• High bandwidth: MIPI specifications define high-speed, highly scalable, ultra-low-latency interfaces for connecting electronic systems and components. The interfaces provide highly data-efficient modes of operation to support the requirements of a wide range of imaging and sensing components, from the most advanced cameras to the most basic, low-speed sensor components.
  • Low power consumption: MIPI specifications enable highly power-efficient and flexible data transmission between components. The specifications enable very low power consumption in “active” modes when data is being sent and received, in ‘’active-standby” modes when data transmission is low and interrupt-driven, and in "full-standby” modes when there is no data transmission.
  • Low EMI: Drones need to meet strict EMI design goals, both to ensure product reliability and to adhere to strict, sector-specific electromagnetic compatibility (EMC) regulations. MIPI specifications reduce EMI through a combination of factors, including low-voltage swings on high-speed physical layers and the support of slew rate control—giving developers the flexibility to adjust the EMI profile of the physical layer interface to the EMI needs of the end device. These EMI properties also reduce product weight, requiring less EMI shielding.
  • Low size and weight: MIPI specifies high-performance serial interfaces that use a minimum number of wire conductors to allow designers to minimize pin counts—leading to fewer interconnections on chips and across printed circuit boards. The resulting reduced complexity supports the ever-tighter packaging of components and, critically for drones, reduces the weight of the overall design.
  • 5G ready: MIPI specifications are future-focused to meet the demands of forthcoming requirements. MIPI specifications are already capable of supporting 5G services, including Enhanced Mobile Broadband, mMTC and URLLC.
  • Security: MIPI recognizes that security is critical to the drone market, where devices must adhere to strict functional safety standards. The MIPI Security Working Group is overseeing the development of a MIPI security framework that will steer the development of new security capabilities across MIPI’s specification portfolio.

The following MIPI interface and protocol specifications are most relevant to the enterprise drone market:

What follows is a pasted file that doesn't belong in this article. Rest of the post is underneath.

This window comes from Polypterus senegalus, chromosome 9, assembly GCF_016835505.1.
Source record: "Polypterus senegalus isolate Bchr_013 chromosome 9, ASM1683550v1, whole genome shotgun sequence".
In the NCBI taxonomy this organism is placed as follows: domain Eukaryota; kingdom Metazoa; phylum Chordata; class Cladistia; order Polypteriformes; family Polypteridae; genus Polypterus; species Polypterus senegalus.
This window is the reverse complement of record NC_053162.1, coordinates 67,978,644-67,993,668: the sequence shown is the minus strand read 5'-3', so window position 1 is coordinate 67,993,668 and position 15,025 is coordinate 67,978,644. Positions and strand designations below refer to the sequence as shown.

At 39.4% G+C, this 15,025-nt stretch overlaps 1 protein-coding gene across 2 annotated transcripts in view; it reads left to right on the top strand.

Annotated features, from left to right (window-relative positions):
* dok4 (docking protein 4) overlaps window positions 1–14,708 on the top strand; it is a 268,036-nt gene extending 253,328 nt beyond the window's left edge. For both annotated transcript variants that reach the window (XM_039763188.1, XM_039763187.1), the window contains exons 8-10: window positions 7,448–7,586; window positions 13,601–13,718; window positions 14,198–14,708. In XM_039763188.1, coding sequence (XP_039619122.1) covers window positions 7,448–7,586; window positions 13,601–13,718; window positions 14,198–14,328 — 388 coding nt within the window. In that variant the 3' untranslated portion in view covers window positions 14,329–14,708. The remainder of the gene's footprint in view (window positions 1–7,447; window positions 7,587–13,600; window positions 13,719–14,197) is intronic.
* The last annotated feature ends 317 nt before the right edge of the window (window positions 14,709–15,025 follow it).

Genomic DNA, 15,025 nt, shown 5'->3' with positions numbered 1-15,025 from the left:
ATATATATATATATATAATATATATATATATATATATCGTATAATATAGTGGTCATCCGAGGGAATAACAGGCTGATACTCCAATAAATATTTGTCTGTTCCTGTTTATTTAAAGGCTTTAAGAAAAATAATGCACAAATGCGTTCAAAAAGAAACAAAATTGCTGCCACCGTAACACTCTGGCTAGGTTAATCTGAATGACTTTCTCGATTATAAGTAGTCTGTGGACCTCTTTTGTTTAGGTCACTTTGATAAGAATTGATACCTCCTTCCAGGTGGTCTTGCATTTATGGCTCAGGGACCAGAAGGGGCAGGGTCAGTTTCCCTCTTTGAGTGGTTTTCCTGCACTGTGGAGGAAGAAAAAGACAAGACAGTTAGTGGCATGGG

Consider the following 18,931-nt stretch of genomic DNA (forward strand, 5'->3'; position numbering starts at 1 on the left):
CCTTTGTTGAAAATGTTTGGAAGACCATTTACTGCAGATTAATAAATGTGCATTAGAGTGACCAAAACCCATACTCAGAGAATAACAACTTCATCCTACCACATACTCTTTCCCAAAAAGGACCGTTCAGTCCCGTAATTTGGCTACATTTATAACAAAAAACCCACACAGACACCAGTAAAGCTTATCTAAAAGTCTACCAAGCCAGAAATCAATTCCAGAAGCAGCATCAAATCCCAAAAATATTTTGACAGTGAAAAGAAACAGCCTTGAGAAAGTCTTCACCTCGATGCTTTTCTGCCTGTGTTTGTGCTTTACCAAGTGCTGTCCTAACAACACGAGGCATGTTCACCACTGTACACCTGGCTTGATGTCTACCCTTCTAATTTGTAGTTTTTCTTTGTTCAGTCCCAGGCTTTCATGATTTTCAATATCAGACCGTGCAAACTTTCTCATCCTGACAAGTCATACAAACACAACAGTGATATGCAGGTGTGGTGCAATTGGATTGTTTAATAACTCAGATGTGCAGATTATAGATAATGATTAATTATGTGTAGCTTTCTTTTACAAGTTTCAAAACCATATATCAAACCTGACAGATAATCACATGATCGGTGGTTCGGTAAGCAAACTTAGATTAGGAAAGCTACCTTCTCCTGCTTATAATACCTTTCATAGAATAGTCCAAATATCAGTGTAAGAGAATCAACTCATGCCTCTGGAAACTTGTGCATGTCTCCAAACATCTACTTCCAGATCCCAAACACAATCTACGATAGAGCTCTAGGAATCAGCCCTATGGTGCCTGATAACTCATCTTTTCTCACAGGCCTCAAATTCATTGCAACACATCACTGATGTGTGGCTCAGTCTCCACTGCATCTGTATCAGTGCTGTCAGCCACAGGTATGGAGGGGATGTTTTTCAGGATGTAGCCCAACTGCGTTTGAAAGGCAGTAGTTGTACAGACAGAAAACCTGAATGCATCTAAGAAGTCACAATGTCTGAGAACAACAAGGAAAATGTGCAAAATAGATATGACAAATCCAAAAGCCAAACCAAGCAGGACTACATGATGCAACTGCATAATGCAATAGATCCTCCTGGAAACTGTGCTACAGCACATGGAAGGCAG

• MIPI CSI-2® provides a highly scalable protocol for connecting advanced high-resolution cameras, lidars and radars, enabling low-power vision inferencing and machine vision.
  • MIPI C-PHY and MIPI D-PHY are low pin count serial interfaces that can be used to connect high-speed sensors in smaller drones where line lengths are <50cm.
  • MIPI A-PHY provides an ultra-reliable, long-reach (≤15m), serial interface that uses coax or STP cables to connect high-speed sensors in large drones.
  • MIPI UniPro® enables Universal Flash Storage (UFS) that can be used to store high-resolution video locally on a drone.
  • MIPI I3C® provides a shared, two-wire, low-weight, medium-speed serial interface to connect the sensors, actuators and controls required to operate a drone. MIPI I3C can be implemented over MIPI A-PHY as an ultra-reliable, long-reach, physical interface in noisy EMI environments with minimal EMC shielding.
  • MIPI RFFE is used to control RF front-end components within wireless communication modules, including power amplifiers, low-noise amplifiers, filters, switches and antenna tuners.
Learn more

For more information on how MIPI specifications are enabling enterprise drones and to see examples of other IoT use cases, download the recently published white paper; “MIPI Alliance: Enabling the IoT Opportunity.”

You can also access the MIPI DevCon 2020 IoT presentation and closing chat session to hear from industry experts about the growth of IoT, market trends and the role of MIPI specifications in supporting connected devices.